It's important to note that MERV ratings reflect the efficiency of new filters and their initial performance under static conditions. They do not predict how a filter will perform over time. As dust collectors and filters handle emissions in dynamic systems, their efficiency will fluctuate. Factors such as differing dust types and loads, along with regular filter cleaning, affect filter efficiency in ways not accounted for by MERV ratings. Furthermore, MERV ratings do not consider changes in energy use throughout the filter's lifespan.

ISO 16890 Filter Rating Approach

The ISO 16890 standard was created to establish a uniform protocol for testing and classifying filters, fostering greater consistency across the air filtration industry and facilitating international trade. The International Organization for Standardization promotes it as a novel and more effective classification system compared to previous standards.

ISO 16890's approach to testing and rating filters is different from that of the ASHRAE 52.2 standard. ISO 16890 evaluates filters based on their ability to capture particulate matter (PM) ranging from 0.3 to 10 micrometers. It tests both a new, unconditioned filter and a used, conditioned one for particle removal efficiency. The average filter efficiency for each size range is then determined by calculating the mean of the initial and conditioned efficiencies.

The most harmful and smallest particles are classified in the following PM ratings (See Chart 2 for a more detailed outline of these classifications):

  • PM1 (0.3 – 1.0 um)
  • 5 (0.3- 2.5 um)
  • PM10 (0.3 – 10 um)

The ratings show a direct correlation between air pollution and health.  For example, the ears, nose, and mouth can filter coarse particles of 10 microns. The throat can filter particles less than 10 microns, and the lungs can filter those less than 2.5 microns.  The most harmful particulates in the PM1 category include combustion particles like diesel fumes, bacteria, and viruses. These particles can penetrate the lungs and enter the bloodstream, potentially leading to health complications. ISO 16890 classifies the efficiency of filters based on their ability to remove contaminants of a certain mass. This chart is a visual reference.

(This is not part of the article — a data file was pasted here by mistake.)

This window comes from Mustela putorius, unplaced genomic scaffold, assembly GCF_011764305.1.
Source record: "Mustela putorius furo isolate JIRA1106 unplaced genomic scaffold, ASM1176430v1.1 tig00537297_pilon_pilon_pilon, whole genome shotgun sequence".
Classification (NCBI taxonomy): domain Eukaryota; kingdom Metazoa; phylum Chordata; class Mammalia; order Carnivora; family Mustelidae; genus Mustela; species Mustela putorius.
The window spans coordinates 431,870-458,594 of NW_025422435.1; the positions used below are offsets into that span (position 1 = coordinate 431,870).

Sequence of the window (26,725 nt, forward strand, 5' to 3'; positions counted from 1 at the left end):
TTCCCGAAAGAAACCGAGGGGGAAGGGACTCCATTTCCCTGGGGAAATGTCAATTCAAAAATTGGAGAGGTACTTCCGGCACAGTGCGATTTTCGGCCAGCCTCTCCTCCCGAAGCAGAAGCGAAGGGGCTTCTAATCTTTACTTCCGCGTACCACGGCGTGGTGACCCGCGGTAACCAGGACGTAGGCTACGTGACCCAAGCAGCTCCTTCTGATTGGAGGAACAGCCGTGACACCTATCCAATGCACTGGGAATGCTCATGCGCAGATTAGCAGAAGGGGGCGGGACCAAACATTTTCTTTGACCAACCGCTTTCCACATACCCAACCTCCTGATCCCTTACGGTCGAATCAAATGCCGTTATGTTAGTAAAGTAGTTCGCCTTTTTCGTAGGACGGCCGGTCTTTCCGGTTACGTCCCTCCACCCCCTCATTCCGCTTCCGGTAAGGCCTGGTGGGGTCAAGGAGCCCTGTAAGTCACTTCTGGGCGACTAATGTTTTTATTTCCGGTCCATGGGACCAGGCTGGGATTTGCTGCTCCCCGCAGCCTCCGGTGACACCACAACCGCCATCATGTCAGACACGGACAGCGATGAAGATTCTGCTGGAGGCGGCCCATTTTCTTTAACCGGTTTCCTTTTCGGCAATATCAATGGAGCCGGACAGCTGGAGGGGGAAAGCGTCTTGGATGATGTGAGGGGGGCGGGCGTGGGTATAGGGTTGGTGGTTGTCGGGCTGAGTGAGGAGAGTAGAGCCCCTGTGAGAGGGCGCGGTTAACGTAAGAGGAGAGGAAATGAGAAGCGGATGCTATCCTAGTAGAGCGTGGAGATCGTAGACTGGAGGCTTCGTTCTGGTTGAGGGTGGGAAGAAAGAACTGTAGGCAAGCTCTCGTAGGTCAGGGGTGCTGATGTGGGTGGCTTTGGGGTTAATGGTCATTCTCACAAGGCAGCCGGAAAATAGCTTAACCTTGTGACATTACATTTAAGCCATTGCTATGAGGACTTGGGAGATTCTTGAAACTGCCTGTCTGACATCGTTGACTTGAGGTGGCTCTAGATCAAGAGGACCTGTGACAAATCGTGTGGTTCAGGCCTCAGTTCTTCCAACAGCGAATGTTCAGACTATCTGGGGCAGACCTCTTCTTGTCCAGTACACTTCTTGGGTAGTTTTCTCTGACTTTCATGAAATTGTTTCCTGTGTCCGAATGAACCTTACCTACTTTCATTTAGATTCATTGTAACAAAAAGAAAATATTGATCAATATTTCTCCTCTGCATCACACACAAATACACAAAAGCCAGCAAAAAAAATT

While the ePM (from ISO 16890) and MERV (from ASHRAE 52.2) ratings come from distinct testing approaches, they both utilize a 12-channel analyzer to measure the concentration of particles within the same size ranges, from 0.3 to 10 micrometers. Both methods compare the concentration of particles before and after passing through the filter. The chart below offers a rough comparison between these two methods of evaluating filter efficiency.

ISO 16890 Controversy

The Air Conditioning, Heating and Refrigeration Institute recommends maintaining the ASHRAE 52.2 standards, as it allows the United States to uphold control over suitable testing methods. Given that HVAC systems in the U.S. differ from those in Europe, substituting another standard for ASHRAE 52.2 could cause significant industry expense and disruption.

Conversely, Camfil APC, a global leader in the air filter industry, endorses ISO 16890. This standard offers enhancements over EN779:2012 by providing test procedures that more accurately reflect real-world filter performance. It also categorizes filter performance against three different particle sizes. Manufacturers concerned with PM emissions might find the ISO 16890 reporting values beneficial.

The ongoing question is whether one standard will eventually replace the other, as the U.S. currently favors ASHRAE 52.2, while Europe follows ISO 16890. Manufacturers who trade abroad may find that their customers require testing reports based on ISO 16890, not just a comparison chart to MERV ratings. Therefore, even if your business doesn't operate abroad, it's important to be familiar with ISO 16890.

Closing Thoughts

The quality of indoor air can be negatively affected by various factors, including temperature, humidity, mold, recycled air, manufacturing dust, construction materials, and airborne chemicals. Dust collection systems with efficient air filters mitigate poor IAQ. Filter efficiency can be evaluated using two industry standards: ASHRAE 52.2 and ISO 16890. Only time will tell which standard will be universally adopted.

Camfil APC offers a full line of air filters to improve indoor air quality in a variety of manufacturing settings.  Contact an air filter expert to find the best solution for your application or learn more about MERV ratings and ISO 16890 standards. For more information about Camfil, visit us here.